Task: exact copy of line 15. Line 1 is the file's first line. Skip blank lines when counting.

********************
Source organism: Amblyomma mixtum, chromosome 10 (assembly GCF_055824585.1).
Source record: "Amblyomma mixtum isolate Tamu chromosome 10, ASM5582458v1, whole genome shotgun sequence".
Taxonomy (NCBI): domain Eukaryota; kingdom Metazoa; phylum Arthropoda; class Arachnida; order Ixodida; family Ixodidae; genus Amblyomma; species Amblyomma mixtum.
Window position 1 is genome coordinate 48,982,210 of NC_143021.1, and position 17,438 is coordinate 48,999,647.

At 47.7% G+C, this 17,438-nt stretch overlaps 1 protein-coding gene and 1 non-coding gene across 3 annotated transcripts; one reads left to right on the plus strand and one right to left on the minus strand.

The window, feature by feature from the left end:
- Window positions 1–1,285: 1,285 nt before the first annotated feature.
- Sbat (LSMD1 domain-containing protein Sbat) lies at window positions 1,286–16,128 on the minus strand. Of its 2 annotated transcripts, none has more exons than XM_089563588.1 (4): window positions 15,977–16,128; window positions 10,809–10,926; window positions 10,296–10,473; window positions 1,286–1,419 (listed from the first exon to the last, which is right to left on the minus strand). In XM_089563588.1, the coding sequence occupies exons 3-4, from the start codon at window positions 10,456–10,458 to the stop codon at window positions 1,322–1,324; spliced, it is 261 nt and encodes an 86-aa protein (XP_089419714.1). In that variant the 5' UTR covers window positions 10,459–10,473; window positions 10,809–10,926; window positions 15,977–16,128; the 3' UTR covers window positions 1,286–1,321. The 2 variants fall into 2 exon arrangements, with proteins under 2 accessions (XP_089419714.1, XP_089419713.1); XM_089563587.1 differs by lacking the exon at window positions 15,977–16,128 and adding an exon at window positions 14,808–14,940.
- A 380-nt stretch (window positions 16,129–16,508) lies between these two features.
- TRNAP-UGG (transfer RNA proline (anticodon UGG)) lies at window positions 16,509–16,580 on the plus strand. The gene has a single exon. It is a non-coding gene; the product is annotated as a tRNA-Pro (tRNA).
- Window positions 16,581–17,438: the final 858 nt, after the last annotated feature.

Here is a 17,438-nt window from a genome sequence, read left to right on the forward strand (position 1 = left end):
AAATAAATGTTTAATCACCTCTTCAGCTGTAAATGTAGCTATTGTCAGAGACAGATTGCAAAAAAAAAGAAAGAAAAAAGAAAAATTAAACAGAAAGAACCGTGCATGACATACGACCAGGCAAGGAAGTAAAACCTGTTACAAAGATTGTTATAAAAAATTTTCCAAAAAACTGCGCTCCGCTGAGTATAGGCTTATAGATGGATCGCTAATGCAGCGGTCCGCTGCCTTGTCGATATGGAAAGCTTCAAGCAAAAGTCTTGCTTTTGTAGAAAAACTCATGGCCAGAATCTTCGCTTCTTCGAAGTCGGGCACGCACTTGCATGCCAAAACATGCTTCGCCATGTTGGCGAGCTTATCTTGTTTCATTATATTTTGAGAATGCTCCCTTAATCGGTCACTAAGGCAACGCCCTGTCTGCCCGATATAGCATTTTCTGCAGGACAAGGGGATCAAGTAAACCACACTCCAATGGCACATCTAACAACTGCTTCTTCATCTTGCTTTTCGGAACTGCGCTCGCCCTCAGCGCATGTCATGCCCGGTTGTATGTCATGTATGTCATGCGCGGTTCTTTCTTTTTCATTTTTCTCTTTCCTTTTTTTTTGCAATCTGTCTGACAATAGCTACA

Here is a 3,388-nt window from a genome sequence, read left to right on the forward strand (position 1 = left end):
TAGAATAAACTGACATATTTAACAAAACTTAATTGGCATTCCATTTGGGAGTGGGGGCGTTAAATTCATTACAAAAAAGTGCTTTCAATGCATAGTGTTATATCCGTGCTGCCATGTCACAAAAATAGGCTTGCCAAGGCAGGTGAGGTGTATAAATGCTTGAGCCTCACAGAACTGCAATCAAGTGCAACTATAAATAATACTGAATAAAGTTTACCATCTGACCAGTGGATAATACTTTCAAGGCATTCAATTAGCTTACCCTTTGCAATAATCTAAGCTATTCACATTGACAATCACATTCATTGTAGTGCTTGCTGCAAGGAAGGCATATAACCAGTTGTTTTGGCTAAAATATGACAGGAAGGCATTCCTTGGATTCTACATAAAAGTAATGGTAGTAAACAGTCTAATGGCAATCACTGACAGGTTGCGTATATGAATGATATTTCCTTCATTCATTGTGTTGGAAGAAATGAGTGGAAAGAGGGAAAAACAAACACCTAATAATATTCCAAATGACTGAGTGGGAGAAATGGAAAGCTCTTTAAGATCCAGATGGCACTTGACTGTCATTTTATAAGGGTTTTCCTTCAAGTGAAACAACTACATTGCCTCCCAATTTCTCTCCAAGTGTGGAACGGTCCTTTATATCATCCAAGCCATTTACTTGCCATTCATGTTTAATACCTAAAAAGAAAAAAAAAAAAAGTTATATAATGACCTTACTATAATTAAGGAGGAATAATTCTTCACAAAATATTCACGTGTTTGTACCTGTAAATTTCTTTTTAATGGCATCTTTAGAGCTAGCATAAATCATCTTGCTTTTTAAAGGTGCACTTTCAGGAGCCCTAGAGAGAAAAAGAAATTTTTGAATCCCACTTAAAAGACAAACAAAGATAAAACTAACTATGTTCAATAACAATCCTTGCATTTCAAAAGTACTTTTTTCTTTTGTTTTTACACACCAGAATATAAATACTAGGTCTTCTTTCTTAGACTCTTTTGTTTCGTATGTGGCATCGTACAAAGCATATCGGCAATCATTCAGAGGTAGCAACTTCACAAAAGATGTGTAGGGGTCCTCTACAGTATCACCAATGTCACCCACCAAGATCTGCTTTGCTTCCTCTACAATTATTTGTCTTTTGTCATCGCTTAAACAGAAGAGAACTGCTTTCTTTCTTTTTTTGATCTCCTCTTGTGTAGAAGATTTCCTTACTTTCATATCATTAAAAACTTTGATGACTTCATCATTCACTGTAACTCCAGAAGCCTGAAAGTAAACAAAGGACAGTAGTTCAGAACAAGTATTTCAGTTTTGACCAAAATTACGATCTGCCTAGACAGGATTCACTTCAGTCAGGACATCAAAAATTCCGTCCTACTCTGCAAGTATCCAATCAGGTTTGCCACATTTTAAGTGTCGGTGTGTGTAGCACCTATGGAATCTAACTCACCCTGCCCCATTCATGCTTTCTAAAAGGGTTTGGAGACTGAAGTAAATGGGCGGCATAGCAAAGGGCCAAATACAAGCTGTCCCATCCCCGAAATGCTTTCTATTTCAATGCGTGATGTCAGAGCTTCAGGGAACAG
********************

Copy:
TAGAATAAACTGACATATTTAACAAAACTTAATTGGCATTCCATTTGGGAGTGGGGGCGTTAAATTCATTACAAAAAAGTGCTTTCAATGCATAGTGTTATATCCGTGCTGCCATGTCACAAAAATAGGCTTGCCAAGGCAGGTGAGGTGTATAAATGCTTGAGCCTCACAGAACTGCAATCAAGTGCAACTATAAATAATACTGAATAAAGTTTACCATCTGACCAGTGGATAATACTTTCAAGGCATTCAATTAGCTTACCCTTTGCAATAATCTAAGCTATTCACATTGACAATCACATTCATTGTAGTGCTTGCTGCAAGGAAGGCATATAACCAGTTGTTTTGGCTAAAATATGACAGGAAGGCATTCCTTGGATTCTACATAAAAGTAATGGTAGTAAACAGTCTAATGGCAATCACTGACAGGTTGCGTATATGAATGATATTTCCTTCATTCATTGTGTTGGAAGAAATGAGTGGAAAGAGGGAAAAACAAACACCTAATAATATTCCAAATGACTGAGTGGGAGAAATGGAAAGCTCTTTAAGATCCAGATGGCACTTGACTGTCATTTTATAAGGGTTTTCCTTCAAGTGAAACAACTACATTGCCTCCCAATTTCTCTCCAAGTGTGGAACGGTCCTTTATATCATCCAAGCCATTTACTTGCCATTCATGTTTAATACCTAAAAAGAAAAAAAAAAAAAGTTATATAATGACCTTACTATAATTAAGGAGGAATAATTCTTCACAAAATATTCACGTGTTTGTACCTGTAAATTTCTTTTTAATGGCATCTTTAGAGCTAGCATAAATCATCTTGCTTTTTAAAGGTGCACTTTCAGGAGCCCTAGAGAGAAAAAGAAATTTTTGAATCCCACTTAAAAGACAAACAAAGATAAAACTAACTATGTTCAATAACAATCCTTGCATTTCAAAAGTACTTTTTTCTTTTGTTTTTACACACCAGAATATAAATACTAGGTCTTCTTTCTTAGACTCTTTTGTTTCGTATGTGGCATCGTACAAAGCATATCGGCAATCATTCAGAGGTAGCAACTTCACAAAAGATGTGTAGGGGTCCTCTACAGTATCACCAATGTCACCCACCAAGATCTGCTTTGCTTCCTCTACAATTATTTGTCTTTTGTCATCGCTTAAACAGAAGAGAACTGCTTTCTTTCTTTTTTTGATCTCCTCTTGTGTAGAAGATTTCCTTACTTTCATATCATTAAAAACTTTGATGACTTCATCATTCACTGTAACTCCAGAAGCCTGAAAGTAAACAAAGGACAGTAGTTCAGAACAAGTATTTCAGTTTTGACCAAAATTACGATCTGCCTAGACAGGATTCACTTCAGTCAGGACATCAAAAATTCCGTCCTACTCTGCAAGTATCCAATCAGGTTTGCCACATTTTAAGTGTCGGTGTGTGTAGCACCTATGGAATCTAACTCACCCTGCCCCATTCATGCTTTCTAAAAGGGTTTGGAGACTGAAGTAAATGGGCGGCATAGCAAAGGGCCAAATACAAGCTGTCCCATCCCCGAAATGCTTTCTATTTCAATGCGTGATGTCAGAGCTTCAGGGAACAG